NYT's David Barboza on Reporting in China

Asia Blog Interview

David Barboza (R) receives an award from Columbia University President Lee C. Bollinger at the annual Pulitzer Prizes in Journalism, Letters, Drama, and Music Winners Luncheon at Columbia University on May 30, 2013 in New York City. (Dave Kotinsky/Getty Images)
David Barboza (R) receives an award from Columbia University President Lee C. Bollinger at the annual Pulitzer Prizes in Journalism, Letters, Drama, and Music Winners Luncheon at Columbia University on May 30, 2013 in New York City. (Dave Kotinsky/Getty Images)

In 2012, the New York Times published a groundbreaking investigative report showing that the family of Wen Jiabao, China's then-prime minister, possessed wealth in excess of $2.7 billion. In response, the Chinese government blocked the Times' website in China and refused to grant the paper any new journalist visas for the following three years.

The article earned accolades for its author, David Barboza, who served as the paper's Shanghai correspondent from 2004 to 2015. In 2013 he was awarded a Pulitzer Prize for International Reporting for the report's "striking exposure of corruption at high levels of the Chinese government, including billions in secret wealth owned by relatives of the prime minister, well documented work published in the face of heavy pressure from the Chinese officials." In addition, that same year he was part of a team that won the Pulitzer Prize for Explanatory Reporting for a series of reports examining challenges posed by increasingly globalized high-tech industries. He has also reported on the fall and execution of China's top food and drug regulator and authored a series of articles examining the impact of China's pollution crisis.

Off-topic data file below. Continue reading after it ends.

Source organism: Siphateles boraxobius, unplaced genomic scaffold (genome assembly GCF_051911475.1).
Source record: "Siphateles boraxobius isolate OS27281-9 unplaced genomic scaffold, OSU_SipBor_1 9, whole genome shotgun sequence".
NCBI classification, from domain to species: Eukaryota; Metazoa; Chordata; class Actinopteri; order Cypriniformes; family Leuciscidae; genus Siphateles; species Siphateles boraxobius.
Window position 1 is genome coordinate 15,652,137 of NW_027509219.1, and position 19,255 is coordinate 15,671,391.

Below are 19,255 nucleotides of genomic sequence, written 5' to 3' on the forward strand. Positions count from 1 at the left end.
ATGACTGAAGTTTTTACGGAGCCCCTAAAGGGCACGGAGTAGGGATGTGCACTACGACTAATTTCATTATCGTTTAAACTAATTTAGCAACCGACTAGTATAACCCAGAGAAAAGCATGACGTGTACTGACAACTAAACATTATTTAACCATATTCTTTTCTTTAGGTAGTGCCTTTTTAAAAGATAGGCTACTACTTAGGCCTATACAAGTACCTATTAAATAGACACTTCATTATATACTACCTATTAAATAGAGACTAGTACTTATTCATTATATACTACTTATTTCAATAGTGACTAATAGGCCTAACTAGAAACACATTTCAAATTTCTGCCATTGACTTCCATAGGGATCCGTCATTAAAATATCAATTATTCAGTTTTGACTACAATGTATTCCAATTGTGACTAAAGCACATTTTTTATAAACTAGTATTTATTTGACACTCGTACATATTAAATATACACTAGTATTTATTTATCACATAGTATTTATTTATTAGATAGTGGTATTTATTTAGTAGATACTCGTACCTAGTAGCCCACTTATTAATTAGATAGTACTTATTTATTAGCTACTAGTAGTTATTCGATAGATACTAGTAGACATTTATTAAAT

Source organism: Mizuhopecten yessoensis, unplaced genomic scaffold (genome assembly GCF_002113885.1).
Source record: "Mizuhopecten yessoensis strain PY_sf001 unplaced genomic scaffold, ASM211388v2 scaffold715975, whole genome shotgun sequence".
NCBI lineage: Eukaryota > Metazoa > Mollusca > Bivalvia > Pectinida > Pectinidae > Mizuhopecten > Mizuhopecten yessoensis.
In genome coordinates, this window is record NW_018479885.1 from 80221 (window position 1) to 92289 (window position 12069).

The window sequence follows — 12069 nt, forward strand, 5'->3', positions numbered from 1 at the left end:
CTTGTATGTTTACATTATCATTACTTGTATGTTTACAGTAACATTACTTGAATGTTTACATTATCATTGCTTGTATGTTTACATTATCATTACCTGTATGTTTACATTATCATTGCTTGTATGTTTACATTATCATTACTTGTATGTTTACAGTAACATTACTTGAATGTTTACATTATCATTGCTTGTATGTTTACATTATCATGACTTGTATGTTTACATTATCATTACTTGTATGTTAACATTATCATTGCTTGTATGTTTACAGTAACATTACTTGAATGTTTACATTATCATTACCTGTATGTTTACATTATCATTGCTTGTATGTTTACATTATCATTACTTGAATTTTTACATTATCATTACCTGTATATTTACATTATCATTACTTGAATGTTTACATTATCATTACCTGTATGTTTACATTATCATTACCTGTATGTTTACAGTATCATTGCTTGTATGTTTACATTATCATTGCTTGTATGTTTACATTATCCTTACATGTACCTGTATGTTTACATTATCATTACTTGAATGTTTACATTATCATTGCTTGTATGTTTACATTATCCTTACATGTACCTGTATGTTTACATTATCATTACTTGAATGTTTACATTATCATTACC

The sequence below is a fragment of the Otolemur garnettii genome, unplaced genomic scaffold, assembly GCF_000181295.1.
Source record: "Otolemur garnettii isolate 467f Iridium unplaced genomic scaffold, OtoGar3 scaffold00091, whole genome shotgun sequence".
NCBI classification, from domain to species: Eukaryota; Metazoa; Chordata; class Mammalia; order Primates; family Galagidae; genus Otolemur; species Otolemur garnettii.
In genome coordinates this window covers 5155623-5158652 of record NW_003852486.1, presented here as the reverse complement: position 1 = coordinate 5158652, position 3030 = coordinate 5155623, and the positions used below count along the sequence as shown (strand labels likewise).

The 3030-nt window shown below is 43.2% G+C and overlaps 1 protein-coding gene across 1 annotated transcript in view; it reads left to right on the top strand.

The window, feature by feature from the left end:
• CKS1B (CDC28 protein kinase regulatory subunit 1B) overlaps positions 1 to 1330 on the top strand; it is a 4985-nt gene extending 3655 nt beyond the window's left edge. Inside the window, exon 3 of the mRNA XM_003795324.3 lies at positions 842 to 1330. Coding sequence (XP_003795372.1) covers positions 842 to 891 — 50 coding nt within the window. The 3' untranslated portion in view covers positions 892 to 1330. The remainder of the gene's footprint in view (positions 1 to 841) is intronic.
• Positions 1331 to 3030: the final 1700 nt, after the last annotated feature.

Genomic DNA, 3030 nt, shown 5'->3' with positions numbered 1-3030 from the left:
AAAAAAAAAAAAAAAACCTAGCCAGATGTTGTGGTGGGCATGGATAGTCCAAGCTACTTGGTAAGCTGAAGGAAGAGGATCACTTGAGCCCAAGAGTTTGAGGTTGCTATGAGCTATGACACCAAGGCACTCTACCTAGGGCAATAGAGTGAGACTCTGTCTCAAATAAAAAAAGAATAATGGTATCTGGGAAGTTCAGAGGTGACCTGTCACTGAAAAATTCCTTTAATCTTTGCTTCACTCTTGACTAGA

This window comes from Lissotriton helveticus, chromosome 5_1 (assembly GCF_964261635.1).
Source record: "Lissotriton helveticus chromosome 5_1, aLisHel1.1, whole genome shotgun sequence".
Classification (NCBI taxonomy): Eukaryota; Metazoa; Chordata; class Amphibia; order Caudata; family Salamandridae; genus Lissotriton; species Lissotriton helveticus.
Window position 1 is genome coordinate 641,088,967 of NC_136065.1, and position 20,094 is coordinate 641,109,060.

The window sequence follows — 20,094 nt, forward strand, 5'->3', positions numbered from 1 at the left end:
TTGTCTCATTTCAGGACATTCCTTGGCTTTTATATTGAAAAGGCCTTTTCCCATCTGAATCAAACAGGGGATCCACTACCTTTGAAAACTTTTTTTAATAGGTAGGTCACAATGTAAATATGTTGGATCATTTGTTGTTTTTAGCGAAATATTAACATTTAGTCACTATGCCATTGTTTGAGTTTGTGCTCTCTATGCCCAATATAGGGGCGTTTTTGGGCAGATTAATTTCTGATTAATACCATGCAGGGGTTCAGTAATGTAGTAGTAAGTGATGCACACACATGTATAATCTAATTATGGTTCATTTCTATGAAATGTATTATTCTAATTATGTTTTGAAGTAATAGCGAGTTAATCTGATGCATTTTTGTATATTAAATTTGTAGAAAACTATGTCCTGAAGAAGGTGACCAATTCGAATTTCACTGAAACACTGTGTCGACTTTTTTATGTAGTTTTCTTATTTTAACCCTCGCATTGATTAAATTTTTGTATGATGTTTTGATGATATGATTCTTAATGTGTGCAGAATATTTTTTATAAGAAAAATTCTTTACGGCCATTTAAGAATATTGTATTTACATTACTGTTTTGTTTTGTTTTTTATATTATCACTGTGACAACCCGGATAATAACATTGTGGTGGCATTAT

Earlier this January 2016, Barboza talked with Asia Blog about the aftermath of his report on Wen Jiabao, why he keeps a low profile on social media, and where his views on the role of a reporter part ways with some of his colleagues. Click here to read the full interview with Asia Society's Eric Fish.


On March 2 at ASNC, David Barboza will join Clayton Dube of USC's U.S.-China Institute for a discussion on "China's Red Nobility." REGISTER NOW!